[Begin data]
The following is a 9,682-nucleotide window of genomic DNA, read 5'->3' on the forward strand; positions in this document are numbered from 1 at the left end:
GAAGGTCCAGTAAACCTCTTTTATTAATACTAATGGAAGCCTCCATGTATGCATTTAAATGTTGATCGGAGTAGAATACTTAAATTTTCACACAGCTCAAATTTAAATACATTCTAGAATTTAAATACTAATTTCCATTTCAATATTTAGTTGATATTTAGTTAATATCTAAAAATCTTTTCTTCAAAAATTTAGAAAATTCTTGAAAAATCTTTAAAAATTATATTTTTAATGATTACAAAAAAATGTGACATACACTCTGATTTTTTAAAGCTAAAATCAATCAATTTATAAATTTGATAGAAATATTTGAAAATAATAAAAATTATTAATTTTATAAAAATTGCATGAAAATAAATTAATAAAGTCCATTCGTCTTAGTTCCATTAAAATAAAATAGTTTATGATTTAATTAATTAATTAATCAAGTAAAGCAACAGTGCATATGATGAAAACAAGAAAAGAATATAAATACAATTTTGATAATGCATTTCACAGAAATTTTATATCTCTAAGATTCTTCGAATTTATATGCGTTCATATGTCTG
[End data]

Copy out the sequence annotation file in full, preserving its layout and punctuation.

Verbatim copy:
The following is a 9,682-nucleotide window of genomic DNA, read 5'->3' on the forward strand; positions in this document are numbered from 1 at the left end:
GAAGGTCCAGTAAACCTCTTTTATTAATACTAATGGAAGCCTCCATGTATGCATTTAAATGTTGATCGGAGTAGAATACTTAAATTTTCACACAGCTCAAATTTAAATACATTCTAGAATTTAAATACTAATTTCCATTTCAATATTTAGTTGATATTTAGTTAATATCTAAAAATCTTTTCTTCAAAAATTTAGAAAATTCTTGAAAAATCTTTAAAAATTATATTTTTAATGATTACAAAAAAATGTGACATACACTCTGATTTTTTAAAGCTAAAATCAATCAATTTATAAATTTGATAGAAATATTTGAAAATAATAAAAATTATTAATTTTATAAAAATTGCATGAAAATAAATTAATAAAGTCCATTCGTCTTAGTTCCATTAAAATAAAATAGTTTATGATTTAATTAATTAATTAATCAAGTAAAGCAACAGTGCATATGATGAAAACAAGAAAAGAATATAAATACAATTTTGATAATGCATTTCACAGAAATTTTATATCTCTAAGATTCTTCGAATTTATATGCGTTCATATGTCTG